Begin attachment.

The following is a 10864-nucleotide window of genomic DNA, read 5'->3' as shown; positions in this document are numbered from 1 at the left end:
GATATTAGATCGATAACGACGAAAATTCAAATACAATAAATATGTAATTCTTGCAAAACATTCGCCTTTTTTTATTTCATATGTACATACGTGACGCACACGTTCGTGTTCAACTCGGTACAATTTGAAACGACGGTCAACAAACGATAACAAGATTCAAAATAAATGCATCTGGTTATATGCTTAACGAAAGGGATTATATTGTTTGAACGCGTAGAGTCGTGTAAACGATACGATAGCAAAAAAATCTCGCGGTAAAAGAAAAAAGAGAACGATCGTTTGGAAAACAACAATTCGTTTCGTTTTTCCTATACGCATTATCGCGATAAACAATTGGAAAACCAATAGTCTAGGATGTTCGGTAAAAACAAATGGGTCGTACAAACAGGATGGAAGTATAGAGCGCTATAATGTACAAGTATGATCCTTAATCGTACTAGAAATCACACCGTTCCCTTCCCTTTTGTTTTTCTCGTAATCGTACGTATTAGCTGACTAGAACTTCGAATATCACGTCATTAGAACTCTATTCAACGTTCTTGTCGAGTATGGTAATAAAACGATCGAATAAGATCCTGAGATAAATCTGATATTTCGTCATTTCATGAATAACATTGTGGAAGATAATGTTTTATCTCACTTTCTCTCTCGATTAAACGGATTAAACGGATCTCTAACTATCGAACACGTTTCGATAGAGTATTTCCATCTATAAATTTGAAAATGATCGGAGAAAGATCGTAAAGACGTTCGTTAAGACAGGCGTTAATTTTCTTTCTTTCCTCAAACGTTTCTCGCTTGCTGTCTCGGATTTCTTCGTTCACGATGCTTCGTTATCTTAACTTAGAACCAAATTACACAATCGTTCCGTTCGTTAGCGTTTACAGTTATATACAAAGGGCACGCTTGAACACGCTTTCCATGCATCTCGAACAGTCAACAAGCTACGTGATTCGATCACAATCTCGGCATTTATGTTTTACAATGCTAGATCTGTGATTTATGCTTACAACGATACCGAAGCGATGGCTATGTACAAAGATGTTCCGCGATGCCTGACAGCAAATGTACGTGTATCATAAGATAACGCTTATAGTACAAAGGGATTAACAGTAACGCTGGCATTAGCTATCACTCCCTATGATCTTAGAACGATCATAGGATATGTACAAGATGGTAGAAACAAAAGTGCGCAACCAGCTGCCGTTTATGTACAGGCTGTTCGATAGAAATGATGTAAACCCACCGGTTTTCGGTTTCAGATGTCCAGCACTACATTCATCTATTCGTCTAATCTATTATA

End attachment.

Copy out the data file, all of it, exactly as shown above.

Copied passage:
The following is a 10864-nucleotide window of genomic DNA, read 5'->3' as shown; positions in this document are numbered from 1 at the left end:
GATATTAGATCGATAACGACGAAAATTCAAATACAATAAATATGTAATTCTTGCAAAACATTCGCCTTTTTTTATTTCATATGTACATACGTGACGCACACGTTCGTGTTCAACTCGGTACAATTTGAAACGACGGTCAACAAACGATAACAAGATTCAAAATAAATGCATCTGGTTATATGCTTAACGAAAGGGATTATATTGTTTGAACGCGTAGAGTCGTGTAAACGATACGATAGCAAAAAAATCTCGCGGTAAAAGAAAAAAGAGAACGATCGTTTGGAAAACAACAATTCGTTTCGTTTTTCCTATACGCATTATCGCGATAAACAATTGGAAAACCAATAGTCTAGGATGTTCGGTAAAAACAAATGGGTCGTACAAACAGGATGGAAGTATAGAGCGCTATAATGTACAAGTATGATCCTTAATCGTACTAGAAATCACACCGTTCCCTTCCCTTTTGTTTTTCTCGTAATCGTACGTATTAGCTGACTAGAACTTCGAATATCACGTCATTAGAACTCTATTCAACGTTCTTGTCGAGTATGGTAATAAAACGATCGAATAAGATCCTGAGATAAATCTGATATTTCGTCATTTCATGAATAACATTGTGGAAGATAATGTTTTATCTCACTTTCTCTCTCGATTAAACGGATTAAACGGATCTCTAACTATCGAACACGTTTCGATAGAGTATTTCCATCTATAAATTTGAAAATGATCGGAGAAAGATCGTAAAGACGTTCGTTAAGACAGGCGTTAATTTTCTTTCTTTCCTCAAACGTTTCTCGCTTGCTGTCTCGGATTTCTTCGTTCACGATGCTTCGTTATCTTAACTTAGAACCAAATTACACAATCGTTCCGTTCGTTAGCGTTTACAGTTATATACAAAGGGCACGCTTGAACACGCTTTCCATGCATCTCGAACAGTCAACAAGCTACGTGATTCGATCACAATCTCGGCATTTATGTTTTACAATGCTAGATCTGTGATTTATGCTTACAACGATACCGAAGCGATGGCTATGTACAAAGATGTTCCGCGATGCCTGACAGCAAATGTACGTGTATCATAAGATAACGCTTATAGTACAAAGGGATTAACAGTAACGCTGGCATTAGCTATCACTCCCTATGATCTTAGAACGATCATAGGATATGTACAAGATGGTAGAAACAAAAGTGCGCAACCAGCTGCCGTTTATGTACAGGCTGTTCGATAGAAATGATGTAAACCCACCGGTTTTCGGTTTCAGATGTCCAGCACTACATTCATCTATTCGTCTAATCTATTATA